When the weather is hot, you dream about getting in your car with the air conditioning pumping out cold air. It becomes even more of a disappointment when the air is not working the way it should. When the air doesn’t cool as it should, it’s not uncommon to find the AC low side pressure too high, but what causes this to occur?
In this guide, I look at the possible causes in-depth. I also examine how to test the air conditioning pressures and discuss the repair costs.
AC Low Side Pressure Too High
If the air conditioning isn’t blowing cold air and the low side pressure is too high, it could be caused by issues with the condenser fan. However, there’s also the possibility that the system has been overcharged with too much refrigerant.
1. Defective Condenser Fan
When the fan becomes damaged, airflow through the condenser is diminished. It’s also possible that there is debris blocking some of the airflow, which would lead to the same problem.
Aside from blowing out warm air, there’s also the chance of a leak occurring because of the fan issues. The low pressure side isn’t designed to handle these higher pressures, so damage is sure to follow, even to the point of creating an evaporator coil leak. If this happens, the air conditioning system is in serious trouble, requiring much more extensive repairs.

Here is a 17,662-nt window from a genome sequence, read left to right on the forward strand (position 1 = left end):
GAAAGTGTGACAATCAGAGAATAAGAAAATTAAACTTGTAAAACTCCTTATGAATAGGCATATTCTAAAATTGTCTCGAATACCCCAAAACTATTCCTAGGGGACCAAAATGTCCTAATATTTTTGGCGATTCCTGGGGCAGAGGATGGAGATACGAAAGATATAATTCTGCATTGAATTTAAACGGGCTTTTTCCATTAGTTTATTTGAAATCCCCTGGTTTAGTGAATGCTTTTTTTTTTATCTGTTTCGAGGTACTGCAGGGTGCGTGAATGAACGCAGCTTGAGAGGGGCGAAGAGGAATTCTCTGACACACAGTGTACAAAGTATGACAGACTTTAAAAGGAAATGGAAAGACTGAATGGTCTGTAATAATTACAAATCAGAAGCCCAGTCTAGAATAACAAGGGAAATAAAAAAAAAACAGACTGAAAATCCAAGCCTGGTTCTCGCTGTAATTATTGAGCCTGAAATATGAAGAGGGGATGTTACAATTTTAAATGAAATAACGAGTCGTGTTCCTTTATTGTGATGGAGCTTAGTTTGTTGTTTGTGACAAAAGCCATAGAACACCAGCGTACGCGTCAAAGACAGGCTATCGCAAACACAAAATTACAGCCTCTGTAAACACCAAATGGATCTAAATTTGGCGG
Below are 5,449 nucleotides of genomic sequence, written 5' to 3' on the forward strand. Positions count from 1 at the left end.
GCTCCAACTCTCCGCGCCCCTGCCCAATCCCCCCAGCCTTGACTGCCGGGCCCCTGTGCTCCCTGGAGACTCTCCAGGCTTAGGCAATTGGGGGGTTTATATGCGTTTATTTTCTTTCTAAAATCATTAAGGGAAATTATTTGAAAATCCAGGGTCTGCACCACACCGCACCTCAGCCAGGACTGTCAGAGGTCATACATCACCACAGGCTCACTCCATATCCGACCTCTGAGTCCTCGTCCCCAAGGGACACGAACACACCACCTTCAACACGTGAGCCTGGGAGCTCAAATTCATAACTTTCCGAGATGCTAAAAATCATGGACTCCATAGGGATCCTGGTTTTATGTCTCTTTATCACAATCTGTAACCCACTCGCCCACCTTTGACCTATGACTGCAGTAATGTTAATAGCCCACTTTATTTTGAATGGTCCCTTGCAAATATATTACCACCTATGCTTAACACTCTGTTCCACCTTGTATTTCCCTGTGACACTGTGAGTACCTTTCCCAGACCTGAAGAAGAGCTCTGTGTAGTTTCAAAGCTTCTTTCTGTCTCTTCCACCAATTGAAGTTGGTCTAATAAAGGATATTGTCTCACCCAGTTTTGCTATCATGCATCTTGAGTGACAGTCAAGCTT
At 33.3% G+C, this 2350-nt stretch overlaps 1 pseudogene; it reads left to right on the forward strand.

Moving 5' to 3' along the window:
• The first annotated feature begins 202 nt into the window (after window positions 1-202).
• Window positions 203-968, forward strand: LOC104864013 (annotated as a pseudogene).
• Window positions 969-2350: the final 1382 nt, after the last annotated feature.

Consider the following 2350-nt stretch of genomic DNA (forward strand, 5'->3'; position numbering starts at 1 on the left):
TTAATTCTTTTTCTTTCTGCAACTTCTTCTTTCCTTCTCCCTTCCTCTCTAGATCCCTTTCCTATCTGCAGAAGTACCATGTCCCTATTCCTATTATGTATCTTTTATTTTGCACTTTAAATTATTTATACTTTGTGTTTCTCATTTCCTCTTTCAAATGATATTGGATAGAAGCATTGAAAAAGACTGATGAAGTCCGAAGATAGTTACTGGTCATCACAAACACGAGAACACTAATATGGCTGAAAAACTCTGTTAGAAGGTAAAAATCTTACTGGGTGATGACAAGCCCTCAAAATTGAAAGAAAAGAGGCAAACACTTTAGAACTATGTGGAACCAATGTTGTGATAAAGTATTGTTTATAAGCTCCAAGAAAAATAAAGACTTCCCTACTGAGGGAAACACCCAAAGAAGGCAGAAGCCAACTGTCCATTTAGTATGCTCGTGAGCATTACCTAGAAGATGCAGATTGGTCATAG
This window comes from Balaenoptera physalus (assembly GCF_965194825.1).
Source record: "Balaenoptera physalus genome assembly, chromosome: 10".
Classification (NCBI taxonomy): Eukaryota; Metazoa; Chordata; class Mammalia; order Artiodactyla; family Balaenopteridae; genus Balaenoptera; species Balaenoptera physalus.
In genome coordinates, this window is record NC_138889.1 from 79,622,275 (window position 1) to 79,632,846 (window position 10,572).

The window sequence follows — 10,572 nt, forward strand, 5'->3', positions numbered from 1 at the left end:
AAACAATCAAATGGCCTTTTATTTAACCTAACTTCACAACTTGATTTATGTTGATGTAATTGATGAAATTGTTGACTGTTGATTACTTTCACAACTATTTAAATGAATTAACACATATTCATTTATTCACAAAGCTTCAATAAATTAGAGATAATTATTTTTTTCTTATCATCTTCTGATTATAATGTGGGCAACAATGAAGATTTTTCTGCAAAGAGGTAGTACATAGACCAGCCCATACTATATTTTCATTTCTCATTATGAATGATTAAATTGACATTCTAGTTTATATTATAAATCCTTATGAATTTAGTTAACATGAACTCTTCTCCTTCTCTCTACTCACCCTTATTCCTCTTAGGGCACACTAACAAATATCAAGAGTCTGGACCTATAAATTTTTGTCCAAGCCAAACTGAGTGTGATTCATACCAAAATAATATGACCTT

2. Overcharged AC
There’s also the chance that the system is simply overcharged. You will see high pressures even if you have the engine turned off.
Either you put too much refrigerant into the AC system, or there’s an excessive amount of oil. Either way, the problem won’t resolve itself until you release some of that pressure, which should ideally be done by a mechanic.
AC Low Side Pressure Too High, High Side Too Low
If the low side pressure is too high, and the high side pressure is low, the compressor is often to blame. However, it could also be due to the dryer, expansion valve, or AC pressure switch.
The dryer is responsible for taking moisture out of the refrigerant. If it doesn’t work, the moisture remains, leading to lower pressure on the high side and higher pressures on the low side.